year preceding the entrance of United
States into the war to prepare for
the Inevitable. Wadsworth declared
"we were so blind as to permit one
of out1 Government rllle factories -to
operate much below Us capacity atl
tbiwgh-tBe year 101 6,-ani-otMrTac-torles
to cease' altogether making
rifles during that period."
"The conditions of the two factor
ies is but one example of our ne
glect," he declared. "In the broader
field of Industrial preparation, little.
If anything, of an effective natur
nave Learned Lesson.
"As we look back now. we have
learned. I hope, a great lesson a
lesson learned at the expense of
many lives and millions of dollars
We have learned that our failure to
see beyond tho end of our notes has
(Continued on rage 2, Column 4.)
CLTUIIBRLAND. Md., Feb. .-The
Baltimore and Ohio railroad has been
unable to turn a freight wheel since
last night, ami the passenger train
condition nie little better. The
Western Maryland Is also suffering
from a complete freight tie-up due
to the coldent weather this winter.
In addition, the Baltimore ond Ohio
has been confronted by three wrecks,
one at Salisbury Junction, Pa., on the
Pittsburgh division, one at Martins
burg. W. Va , and tho third near Ter
ra Alta, W Vh.
Prom the explomon of the boiler
of the engine li awing passenger
train No. -in. Wilton A. Burns, aged
thirty-one, fireman, thin city, was
scalded to death
All the mine In S-'omerct and
Moyordale fields rcnmlu snowbound,
tho drifts on front of soino of the
mine openings being twenty-five feet
President Daniel Wtllard Is on tho
ground observing the work of the
At noon today It ! one below zero
ST LOUIS. Mo. neb 5 Hlotlng in
creased today when the street car
company attempted to operate only
ninety cars Car windows were
smashed, trolley wires cut and at
lemiitH made by strikers and sympa
thisers to derail inrn.
A mob attacked a W-llston car
manned bj police Stones were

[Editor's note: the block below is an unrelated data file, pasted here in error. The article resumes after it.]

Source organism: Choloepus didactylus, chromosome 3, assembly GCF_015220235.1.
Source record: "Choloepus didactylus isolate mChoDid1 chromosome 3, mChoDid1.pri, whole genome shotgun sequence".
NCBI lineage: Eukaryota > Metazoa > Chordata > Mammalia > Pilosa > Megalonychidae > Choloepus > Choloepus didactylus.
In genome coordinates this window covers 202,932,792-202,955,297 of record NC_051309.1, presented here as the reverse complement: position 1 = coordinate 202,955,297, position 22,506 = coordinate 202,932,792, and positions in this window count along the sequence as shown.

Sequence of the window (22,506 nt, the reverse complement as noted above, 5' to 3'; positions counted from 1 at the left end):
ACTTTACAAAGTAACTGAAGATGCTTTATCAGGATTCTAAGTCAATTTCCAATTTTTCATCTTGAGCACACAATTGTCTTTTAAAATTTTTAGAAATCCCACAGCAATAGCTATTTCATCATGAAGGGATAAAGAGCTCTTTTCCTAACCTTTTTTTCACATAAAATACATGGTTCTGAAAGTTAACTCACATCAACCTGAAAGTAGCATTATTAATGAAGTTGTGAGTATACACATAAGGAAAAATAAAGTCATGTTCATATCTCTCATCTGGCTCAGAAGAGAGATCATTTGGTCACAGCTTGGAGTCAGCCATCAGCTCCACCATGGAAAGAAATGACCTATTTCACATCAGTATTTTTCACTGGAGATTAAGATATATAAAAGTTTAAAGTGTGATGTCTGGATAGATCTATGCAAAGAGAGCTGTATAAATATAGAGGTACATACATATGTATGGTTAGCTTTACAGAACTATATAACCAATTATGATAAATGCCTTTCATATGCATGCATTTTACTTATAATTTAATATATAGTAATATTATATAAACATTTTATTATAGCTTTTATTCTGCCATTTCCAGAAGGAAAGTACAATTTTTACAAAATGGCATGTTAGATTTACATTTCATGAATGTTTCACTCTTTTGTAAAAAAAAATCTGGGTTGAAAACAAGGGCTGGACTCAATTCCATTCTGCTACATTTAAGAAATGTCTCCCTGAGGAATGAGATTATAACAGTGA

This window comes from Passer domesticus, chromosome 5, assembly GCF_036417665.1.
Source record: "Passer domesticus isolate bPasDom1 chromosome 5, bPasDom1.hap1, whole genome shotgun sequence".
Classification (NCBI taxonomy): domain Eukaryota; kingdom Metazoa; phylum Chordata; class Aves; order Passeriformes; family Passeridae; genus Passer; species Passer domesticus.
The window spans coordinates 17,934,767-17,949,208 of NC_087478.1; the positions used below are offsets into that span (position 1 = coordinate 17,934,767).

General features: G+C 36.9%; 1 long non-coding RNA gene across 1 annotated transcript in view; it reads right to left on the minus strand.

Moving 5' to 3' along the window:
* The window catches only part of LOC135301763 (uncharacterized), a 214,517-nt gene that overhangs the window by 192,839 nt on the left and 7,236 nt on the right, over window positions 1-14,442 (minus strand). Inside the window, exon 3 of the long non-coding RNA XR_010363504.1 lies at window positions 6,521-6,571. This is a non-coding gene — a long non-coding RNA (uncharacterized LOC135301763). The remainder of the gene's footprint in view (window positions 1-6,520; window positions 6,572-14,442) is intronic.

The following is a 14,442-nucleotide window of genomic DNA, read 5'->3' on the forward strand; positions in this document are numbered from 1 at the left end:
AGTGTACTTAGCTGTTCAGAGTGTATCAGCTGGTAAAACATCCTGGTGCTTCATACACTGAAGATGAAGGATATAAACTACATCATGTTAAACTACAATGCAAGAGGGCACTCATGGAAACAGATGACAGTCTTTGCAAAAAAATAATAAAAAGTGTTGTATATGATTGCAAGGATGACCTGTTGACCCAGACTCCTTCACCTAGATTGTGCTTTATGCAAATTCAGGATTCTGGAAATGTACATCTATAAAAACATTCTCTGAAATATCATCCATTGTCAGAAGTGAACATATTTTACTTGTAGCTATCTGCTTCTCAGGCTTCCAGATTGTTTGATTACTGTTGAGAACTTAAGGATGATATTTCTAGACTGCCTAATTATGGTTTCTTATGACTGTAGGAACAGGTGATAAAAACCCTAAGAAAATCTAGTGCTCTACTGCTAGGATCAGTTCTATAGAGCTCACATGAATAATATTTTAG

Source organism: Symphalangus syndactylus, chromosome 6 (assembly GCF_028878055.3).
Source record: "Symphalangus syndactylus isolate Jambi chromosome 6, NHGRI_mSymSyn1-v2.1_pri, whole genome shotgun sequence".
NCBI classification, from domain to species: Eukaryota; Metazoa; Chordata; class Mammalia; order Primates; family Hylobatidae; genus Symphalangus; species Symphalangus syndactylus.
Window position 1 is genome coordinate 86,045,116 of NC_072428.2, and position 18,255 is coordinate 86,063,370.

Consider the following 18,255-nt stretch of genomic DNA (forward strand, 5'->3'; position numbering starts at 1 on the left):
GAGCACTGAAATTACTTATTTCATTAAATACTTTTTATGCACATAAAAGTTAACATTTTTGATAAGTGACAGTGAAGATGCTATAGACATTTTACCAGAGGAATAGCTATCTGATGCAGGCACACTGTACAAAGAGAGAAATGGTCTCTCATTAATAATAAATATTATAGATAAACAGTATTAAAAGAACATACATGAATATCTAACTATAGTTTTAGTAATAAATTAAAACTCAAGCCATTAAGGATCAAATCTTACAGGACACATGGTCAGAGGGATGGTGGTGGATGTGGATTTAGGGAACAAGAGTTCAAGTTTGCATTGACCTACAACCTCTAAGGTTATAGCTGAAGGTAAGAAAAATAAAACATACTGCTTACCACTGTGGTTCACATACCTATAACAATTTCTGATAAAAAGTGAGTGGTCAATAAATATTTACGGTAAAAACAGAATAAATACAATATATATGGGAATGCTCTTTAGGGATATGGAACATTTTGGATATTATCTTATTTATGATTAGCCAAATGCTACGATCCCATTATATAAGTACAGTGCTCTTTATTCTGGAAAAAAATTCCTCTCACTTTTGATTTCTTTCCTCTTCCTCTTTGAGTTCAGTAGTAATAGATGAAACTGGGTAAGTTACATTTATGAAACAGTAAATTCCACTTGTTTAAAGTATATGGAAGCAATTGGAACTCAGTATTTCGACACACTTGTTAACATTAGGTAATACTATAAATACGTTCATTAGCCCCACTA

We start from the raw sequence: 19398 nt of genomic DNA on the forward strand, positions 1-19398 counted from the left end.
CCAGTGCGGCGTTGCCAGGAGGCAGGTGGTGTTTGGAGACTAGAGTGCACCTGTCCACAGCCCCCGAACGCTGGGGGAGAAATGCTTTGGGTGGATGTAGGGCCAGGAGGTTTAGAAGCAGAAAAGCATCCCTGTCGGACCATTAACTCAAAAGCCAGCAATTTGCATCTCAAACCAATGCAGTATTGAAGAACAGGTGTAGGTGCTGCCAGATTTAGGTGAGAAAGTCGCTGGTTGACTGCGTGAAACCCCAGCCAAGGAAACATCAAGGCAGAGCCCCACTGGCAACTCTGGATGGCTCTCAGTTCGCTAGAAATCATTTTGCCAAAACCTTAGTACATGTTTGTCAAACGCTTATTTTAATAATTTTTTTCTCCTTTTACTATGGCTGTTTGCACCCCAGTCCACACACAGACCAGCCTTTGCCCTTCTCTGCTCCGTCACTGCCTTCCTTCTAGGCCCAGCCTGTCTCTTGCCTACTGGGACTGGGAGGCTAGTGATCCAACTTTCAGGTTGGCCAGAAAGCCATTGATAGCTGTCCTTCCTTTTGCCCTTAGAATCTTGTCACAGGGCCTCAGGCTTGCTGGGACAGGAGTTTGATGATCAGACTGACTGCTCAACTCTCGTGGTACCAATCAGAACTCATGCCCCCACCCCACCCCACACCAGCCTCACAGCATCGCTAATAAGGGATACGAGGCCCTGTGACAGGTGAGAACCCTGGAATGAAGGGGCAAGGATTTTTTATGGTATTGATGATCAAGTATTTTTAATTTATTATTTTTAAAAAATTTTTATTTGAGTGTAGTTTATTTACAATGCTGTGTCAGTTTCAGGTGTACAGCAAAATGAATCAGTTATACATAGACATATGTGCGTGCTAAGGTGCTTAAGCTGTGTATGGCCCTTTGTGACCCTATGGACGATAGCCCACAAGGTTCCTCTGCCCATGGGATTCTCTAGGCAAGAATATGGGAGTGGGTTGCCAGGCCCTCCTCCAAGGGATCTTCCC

hurled through windows Police
charged the mob and arretted Ave.
About 300 mited Hallwns shop em
ploes strui-k toila in svmpathy with
the 2.S1IJ striking motormen and com
ductury. All union In St Louts
adopted a resolution pledging support
to the strikers.
BY THREE WRECKS
AND BITTER COLD
CARS IN S
Hiffh Spots From
"In a word, we found the ma
chinery slow lad creaking and In
some important Instance the en
"We haye learned that our fail
ure to see beyond the end of tror
noses has prolonged this ghastly
"In some places, locomotive
boilers and great piles of mils
have been dumped out upon the
ground and 11 rusting."
"1 Insist that this painful Situ
ation hag resulted from an utter
lack of planning a lak Of wis
dom." SENATOR WADSWORTH.
"The United States wilt furnish
more men and mesas than was
expected of us, Iri a fsr snorter
time than had been the fondest
hop of our own people er the
nations with whleh we ere ueo
elated In this war."
"The allies sre very much
pleased with our work."
"In no instance has th Depart
mem of State fallen down."
"InoHtithreiMM for in-
Xonnatiea job jIielNft off
the Snvte can oaly M
satisfied by opung to
the public all the trans
actions of the Inter-AlUed
War Council in Paris."
By DAVID LAWRENCE.
(CBprrUBt, 1WJ, y New Terlt Evealag Tmt
Senator Hitchcock's declaration
that Secretary Baker "6xreeratl
wildly" when he laid" more than a
million men would b ready for
transport to France this year, went
unanswered today, chiefly beeausa
to advise the Nebraska Senate
publicly of the details 6f America'!
shipping program would b to ad
vise the German general staff. And
if the Senator had inquired con
fidentially he would hAve been given
the facts and been spared the neces
sity of making a public speech that
tends to undermine public con
fidence in the Governshent, which is
exactly what the German propa
gandist would" like to see accom
plished. Senate Too Inqulsitite.
Indeed, things are getting to the
point where the Indulsltlteness for
Information on the part of the Sen
ate can only be satlsried by opening
to the public all the transactions of
the Inter-Allied War Council In Paris.
That is whero the question of ships